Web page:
The coldness of the sea in a warmer climate. What is happening?

The coldness of the sea in a warmer climate.  What is happening?
  • Helen Asbjørnsen

    University of Bergen and Perkins Climate Research Center

  • Marius Arthon

    University of Bergen and Bjerknes Climate Research Center

While the world is gradually warming, marine areas south of Greenland have been surprisingly cold in recent years, write Helen Asbjørnsen and Marius Arthon. Photo by Senja.

At the same time that the world is gradually warming, the temperature in the Norwegian Sea has not been much colder in more than 20 years. What is happening?

Knowledge is Aftenposten’s commitment to research and science, with researchers and professionals from all over the country contributing articles.

In icy Siberia, the temperature often appears below -50 ° C in winter. Fortunately, we are escaping this bitter cold here in Norway. The Gulf Stream, and the northern branches of the Gulf Stream, ensure the smooth transfer of hot water from the south. Then the westerly winds carry warm, moist sea air inland. This is how ocean currents and ocean temperatures affect our climate.

While the world is gradually warming, the marine areas south of Greenland have been surprisingly cold in recent years. This area was given a horror movie-like name in English “The Cold Point” and alarmed climate scientists.

During the same period, temperatures in the Norwegian Sea were as cool as they were in the late 1990s. Is it a sign of the weakening of the Gulf Stream?

Not only Gulf Stream

The Gulf Stream transports large amounts of hot, salty water from the Gulf of Mexico north to the Atlantic Ocean. This water makes up large parts of what drains into the Norwegian Sea – but an important component is missing. Portions of the water originally come from the Arctic and circulate as part of the “semi-polar vortex” before flowing into the Norwegian Sea from the south. Compared to Gulf Stream water, this water is cold and fresh.

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Hot and cold water mix well before they reach the Norwegian Sea. This makes it difficult to determine the source of the water, based on direct observations.

So we created a model sea where we tracked 10 million hypothetical water molecules that were released at the inlet of the Norwegian Sea in time. The experience highlights the major routes to the waters of the North Atlantic and how they have changed in recent decades.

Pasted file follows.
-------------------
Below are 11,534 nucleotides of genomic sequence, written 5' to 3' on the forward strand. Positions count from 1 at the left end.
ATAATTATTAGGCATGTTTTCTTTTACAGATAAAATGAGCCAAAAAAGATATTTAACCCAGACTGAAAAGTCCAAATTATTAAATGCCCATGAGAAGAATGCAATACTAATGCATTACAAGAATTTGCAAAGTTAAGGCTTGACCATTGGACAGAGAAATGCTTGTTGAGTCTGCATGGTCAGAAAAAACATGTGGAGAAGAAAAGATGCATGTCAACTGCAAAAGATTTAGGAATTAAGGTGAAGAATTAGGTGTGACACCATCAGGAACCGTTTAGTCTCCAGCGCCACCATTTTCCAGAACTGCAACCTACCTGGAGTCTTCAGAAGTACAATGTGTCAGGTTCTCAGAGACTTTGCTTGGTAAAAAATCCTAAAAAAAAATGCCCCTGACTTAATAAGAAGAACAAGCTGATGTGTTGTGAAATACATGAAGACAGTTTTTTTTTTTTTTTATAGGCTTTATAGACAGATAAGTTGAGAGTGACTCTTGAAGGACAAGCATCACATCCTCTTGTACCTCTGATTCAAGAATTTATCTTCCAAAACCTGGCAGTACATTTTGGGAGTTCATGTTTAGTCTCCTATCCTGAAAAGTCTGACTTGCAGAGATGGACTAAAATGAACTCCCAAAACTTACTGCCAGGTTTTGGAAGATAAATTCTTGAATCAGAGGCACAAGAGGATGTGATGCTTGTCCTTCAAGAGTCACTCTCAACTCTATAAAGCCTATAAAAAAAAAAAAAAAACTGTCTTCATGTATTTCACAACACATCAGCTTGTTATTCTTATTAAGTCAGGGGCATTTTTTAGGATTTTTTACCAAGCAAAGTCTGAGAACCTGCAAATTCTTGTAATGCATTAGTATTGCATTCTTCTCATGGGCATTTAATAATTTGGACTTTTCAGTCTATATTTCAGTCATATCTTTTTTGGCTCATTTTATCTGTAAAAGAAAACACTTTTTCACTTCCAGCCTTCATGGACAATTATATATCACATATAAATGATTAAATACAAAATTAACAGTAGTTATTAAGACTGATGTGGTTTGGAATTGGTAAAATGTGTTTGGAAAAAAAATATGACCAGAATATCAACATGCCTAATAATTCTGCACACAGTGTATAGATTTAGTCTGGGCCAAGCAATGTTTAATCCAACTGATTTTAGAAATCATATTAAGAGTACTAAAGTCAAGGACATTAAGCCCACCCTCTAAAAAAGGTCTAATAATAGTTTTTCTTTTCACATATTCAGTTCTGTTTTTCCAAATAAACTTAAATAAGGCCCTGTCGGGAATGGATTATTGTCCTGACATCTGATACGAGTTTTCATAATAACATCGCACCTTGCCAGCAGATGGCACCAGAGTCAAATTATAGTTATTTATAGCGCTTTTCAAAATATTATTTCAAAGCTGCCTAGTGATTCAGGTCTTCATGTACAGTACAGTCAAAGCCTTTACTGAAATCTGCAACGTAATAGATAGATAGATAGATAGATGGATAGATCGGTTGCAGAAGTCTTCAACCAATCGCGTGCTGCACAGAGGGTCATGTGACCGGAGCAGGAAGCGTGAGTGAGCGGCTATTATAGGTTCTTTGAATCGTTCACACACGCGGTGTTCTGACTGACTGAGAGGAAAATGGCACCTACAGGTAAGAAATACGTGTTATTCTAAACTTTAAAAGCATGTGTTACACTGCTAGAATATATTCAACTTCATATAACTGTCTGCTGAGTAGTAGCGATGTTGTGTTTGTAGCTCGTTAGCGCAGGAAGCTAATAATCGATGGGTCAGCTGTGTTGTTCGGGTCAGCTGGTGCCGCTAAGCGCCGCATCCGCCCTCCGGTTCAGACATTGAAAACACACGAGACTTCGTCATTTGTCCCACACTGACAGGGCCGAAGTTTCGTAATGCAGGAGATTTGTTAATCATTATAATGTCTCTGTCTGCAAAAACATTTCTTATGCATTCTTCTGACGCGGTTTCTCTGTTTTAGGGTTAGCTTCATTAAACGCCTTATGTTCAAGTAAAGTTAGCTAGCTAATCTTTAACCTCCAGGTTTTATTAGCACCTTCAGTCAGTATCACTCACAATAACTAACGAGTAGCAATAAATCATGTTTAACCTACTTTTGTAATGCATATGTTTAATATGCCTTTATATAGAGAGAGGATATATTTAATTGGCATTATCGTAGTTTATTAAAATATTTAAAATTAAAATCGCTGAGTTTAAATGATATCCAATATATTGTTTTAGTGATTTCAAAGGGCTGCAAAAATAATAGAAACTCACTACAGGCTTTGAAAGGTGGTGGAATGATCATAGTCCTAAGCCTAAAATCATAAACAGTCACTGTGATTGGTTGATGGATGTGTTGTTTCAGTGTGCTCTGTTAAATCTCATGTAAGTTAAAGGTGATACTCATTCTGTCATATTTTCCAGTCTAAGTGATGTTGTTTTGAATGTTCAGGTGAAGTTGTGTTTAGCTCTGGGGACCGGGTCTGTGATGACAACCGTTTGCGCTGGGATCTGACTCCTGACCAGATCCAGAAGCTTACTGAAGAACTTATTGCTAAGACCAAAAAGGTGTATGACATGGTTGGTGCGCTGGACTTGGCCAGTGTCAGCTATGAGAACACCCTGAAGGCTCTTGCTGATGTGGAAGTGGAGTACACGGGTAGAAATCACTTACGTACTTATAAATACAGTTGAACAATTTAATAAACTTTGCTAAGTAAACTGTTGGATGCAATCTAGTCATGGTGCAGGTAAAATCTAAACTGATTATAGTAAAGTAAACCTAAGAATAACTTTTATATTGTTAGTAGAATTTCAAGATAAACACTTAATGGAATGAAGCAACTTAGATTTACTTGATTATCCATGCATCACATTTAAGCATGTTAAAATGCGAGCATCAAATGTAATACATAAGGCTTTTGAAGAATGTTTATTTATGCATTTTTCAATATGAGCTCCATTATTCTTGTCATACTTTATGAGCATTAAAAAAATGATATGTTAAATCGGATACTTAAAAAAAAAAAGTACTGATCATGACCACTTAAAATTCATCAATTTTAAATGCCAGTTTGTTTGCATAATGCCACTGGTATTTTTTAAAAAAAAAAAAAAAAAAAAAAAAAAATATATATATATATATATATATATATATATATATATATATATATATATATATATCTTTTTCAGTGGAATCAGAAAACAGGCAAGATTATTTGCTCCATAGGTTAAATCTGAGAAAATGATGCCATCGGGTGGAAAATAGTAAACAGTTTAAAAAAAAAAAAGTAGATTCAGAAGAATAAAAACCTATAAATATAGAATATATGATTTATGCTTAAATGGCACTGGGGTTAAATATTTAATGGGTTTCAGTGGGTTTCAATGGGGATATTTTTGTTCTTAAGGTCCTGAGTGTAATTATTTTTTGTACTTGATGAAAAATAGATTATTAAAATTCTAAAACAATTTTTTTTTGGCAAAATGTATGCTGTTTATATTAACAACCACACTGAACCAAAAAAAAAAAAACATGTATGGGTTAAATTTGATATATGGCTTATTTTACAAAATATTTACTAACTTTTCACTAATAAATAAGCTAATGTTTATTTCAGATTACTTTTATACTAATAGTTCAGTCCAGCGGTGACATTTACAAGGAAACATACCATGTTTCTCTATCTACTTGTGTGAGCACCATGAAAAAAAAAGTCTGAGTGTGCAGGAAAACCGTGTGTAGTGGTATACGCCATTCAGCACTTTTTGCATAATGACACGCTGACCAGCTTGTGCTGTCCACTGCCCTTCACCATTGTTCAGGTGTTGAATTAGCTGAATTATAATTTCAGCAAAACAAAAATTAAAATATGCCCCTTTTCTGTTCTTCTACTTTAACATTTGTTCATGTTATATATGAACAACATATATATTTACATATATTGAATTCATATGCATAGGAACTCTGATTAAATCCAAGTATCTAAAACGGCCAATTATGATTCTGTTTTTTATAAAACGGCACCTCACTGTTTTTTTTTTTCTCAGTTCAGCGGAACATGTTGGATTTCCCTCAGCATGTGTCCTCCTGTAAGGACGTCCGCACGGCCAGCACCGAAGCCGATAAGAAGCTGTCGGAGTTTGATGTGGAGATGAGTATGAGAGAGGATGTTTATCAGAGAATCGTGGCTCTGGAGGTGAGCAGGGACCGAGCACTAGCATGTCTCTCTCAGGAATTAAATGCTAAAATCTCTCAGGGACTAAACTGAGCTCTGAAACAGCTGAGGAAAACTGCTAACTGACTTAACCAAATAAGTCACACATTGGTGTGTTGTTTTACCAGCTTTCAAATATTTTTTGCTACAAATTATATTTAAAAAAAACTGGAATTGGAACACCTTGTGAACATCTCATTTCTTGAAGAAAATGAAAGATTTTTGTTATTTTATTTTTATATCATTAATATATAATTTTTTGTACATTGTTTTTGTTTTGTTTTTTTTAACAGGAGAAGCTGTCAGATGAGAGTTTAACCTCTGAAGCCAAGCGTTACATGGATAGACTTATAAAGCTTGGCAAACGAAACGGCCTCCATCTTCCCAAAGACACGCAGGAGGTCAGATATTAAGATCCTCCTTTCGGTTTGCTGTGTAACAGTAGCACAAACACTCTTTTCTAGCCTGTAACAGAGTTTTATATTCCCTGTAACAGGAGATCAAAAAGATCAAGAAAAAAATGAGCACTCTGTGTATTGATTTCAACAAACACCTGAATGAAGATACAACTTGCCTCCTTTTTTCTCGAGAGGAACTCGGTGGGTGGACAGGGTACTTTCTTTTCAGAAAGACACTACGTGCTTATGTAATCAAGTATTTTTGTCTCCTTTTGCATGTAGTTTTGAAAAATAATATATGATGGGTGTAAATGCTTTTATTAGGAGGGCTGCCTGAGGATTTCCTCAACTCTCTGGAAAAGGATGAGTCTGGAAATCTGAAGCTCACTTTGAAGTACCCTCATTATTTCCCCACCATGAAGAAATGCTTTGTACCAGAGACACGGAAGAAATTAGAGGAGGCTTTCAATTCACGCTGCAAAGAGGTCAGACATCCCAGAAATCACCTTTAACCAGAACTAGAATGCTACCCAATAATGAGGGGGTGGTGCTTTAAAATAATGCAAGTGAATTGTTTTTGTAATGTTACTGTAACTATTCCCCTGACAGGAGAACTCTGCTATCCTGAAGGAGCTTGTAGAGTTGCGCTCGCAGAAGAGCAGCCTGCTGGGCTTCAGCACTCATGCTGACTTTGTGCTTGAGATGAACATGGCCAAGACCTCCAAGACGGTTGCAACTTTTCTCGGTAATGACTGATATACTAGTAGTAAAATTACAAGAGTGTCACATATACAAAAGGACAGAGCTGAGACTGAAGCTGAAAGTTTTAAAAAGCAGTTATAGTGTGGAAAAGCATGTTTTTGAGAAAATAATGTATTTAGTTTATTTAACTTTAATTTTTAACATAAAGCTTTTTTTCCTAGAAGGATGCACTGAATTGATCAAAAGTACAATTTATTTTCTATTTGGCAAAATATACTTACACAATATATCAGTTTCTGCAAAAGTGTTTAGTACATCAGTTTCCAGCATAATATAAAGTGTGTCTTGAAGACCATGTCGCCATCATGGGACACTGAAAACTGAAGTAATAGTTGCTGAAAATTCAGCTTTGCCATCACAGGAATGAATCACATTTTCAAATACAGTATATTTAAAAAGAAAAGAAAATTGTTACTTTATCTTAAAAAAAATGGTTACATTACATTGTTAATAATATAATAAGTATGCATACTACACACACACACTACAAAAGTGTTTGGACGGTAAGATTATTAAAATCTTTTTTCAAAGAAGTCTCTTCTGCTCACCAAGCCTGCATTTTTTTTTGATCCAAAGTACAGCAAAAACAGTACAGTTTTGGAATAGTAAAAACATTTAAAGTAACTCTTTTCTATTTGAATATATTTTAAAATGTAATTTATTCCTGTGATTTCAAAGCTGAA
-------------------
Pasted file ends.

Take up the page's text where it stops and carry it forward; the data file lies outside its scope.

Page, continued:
The map shows how cold water from the sub-polar vortex (blue arrow) and hot water from the subtropical vortex and Gulf Stream (red arrow) mix together in the North Atlantic and are pushed by southwesterly winds into the Norwegian Sea (white arrow), and north toward the North Pole (arrow). Little). Both ecosystems along the Norwegian coast and the icy edge of the Barents Sea are sensitive to changes in sea temperature.

Cold water from the North Pole

our research It shows that two-thirds of the water flowing into the Norwegian Sea comes from the Gulf Stream, while one-third comes from the Arctic. Changes in this mixing ratio affect the temperature in the Norwegian Sea. If more water comes from the North Pole, the temperature drops.

The “sub-polar front” is the boundary between the cold water from the subpolar vortex and the warm water from the Gulf Stream.

Our research shows that changes in the position of the sub-polar front are also an important source of changes in temperature and salinity at the entrance to the Norwegian Sea.

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Since 2010, the polar front has been eastward than usual. Thus, more cold fresh water enters the Norwegian Sea.

Thus, the cooling of the Norwegian Sea in recent years can be partially explained by the shift in oceanic currents in the North Atlantic.

Surface temperatures in the North Atlantic. Hot water from the Gulf of Mexico is carried north by the Gulf Stream and cooled on the way to the Norwegian Sea. Color ranges from dark red (warm) to light violet (cool).

Stable Gulf Stream

We haven’t found any indication that the Gulf Stream’s hot water flow has weakened in recent decades – quite the contrary. The measurements are shown along the Norwegian coast rather There is no indication that the Gulf Stream is weakening.

On the other hand, models and climate projections for the future indicate a possible weakening of ocean circulation in the North Atlantic.

There is still one important thing to consider: If the Gulf Stream weakens in the future, regardless of the water carried north, it will be much warmer than before.

Thus the amount of heat transferred northward will increase.

In other words, you don’t have to worry about a new ice age entering right away.

  • Helen Asbjørnsen is a researcher in the Department of Geophysics, University of Bergen and the Perkins Center for Climate Research.

  • Marius Arthon is a researcher in the Department of Geophysics, University of Bergen and the Bjerknes Center for Climate Research.

Dalila Awolowo

Dalila Awolowo

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